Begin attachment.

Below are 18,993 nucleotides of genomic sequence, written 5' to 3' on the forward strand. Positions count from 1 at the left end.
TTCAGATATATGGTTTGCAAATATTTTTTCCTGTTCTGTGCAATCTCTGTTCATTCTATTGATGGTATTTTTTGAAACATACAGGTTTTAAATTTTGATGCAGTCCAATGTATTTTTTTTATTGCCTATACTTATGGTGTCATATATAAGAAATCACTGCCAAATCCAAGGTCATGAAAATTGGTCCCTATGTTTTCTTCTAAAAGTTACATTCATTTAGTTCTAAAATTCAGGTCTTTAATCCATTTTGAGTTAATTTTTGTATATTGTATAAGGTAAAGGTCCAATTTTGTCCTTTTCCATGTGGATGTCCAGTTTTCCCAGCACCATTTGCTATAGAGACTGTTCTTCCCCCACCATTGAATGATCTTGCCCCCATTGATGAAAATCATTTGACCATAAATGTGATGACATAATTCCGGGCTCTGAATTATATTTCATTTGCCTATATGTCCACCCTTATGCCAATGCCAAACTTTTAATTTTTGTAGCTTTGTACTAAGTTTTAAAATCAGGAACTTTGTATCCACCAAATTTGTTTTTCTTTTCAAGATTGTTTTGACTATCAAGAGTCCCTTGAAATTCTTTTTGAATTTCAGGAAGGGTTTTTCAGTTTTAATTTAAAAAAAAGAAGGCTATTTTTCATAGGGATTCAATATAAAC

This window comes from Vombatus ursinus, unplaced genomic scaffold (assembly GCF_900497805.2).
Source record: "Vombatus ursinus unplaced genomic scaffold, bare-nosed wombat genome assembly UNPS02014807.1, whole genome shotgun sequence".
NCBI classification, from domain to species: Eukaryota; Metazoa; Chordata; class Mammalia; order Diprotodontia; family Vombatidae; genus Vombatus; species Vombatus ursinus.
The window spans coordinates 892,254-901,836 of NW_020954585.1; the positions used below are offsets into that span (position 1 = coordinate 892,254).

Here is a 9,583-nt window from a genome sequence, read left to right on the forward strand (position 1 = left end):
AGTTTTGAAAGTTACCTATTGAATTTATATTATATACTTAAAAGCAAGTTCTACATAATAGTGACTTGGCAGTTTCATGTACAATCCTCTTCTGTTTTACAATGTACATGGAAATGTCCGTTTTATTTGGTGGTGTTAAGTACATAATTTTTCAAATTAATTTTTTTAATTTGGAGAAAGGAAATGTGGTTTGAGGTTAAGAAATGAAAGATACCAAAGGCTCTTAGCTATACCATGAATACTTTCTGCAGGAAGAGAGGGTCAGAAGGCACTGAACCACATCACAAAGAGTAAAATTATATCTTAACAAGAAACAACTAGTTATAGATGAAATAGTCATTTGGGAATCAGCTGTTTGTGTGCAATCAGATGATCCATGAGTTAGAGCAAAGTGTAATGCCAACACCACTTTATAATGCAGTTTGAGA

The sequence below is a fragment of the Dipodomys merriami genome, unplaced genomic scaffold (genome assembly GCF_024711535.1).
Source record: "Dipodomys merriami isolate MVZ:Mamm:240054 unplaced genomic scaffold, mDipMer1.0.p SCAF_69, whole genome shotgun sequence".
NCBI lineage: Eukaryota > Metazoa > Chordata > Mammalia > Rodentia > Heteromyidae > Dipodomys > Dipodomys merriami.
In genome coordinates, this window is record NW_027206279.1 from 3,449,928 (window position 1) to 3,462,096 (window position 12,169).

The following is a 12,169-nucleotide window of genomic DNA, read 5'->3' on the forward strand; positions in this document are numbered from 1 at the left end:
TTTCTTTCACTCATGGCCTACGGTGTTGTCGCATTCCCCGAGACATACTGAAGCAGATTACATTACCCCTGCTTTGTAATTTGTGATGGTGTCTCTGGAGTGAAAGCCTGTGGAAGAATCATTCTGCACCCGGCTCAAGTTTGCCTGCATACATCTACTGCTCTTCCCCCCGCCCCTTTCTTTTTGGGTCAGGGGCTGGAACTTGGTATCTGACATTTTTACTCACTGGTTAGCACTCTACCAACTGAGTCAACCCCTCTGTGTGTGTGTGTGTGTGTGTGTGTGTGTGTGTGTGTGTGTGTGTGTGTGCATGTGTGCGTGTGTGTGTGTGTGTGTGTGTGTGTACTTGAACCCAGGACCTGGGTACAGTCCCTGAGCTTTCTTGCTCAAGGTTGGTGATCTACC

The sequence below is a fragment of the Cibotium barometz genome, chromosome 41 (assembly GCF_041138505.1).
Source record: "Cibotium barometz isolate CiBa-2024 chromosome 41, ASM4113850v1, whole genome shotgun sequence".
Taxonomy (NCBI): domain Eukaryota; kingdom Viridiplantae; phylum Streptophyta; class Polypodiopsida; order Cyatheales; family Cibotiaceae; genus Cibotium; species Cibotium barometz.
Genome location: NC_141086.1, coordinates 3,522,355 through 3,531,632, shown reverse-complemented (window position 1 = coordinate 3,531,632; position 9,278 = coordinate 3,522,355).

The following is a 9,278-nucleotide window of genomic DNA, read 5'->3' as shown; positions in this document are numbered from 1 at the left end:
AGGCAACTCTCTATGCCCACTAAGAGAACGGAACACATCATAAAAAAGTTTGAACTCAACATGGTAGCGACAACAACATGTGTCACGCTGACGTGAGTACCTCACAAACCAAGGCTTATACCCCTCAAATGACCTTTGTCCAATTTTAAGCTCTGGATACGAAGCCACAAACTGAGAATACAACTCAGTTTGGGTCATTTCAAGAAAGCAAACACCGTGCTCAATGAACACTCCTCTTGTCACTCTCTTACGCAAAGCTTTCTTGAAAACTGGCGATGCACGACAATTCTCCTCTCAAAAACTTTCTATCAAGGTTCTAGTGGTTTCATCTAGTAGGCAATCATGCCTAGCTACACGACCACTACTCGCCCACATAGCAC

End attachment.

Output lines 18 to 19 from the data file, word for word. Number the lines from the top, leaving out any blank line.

Genome location: NC_141086.1, coordinates 3,522,355 through 3,531,632, shown reverse-complemented (window position 1 = coordinate 3,531,632; position 9,278 = coordinate 3,522,355).

The following is a 9,278-nucleotide window of genomic DNA, read 5'->3' as shown; positions in this document are numbered from 1 at the left end: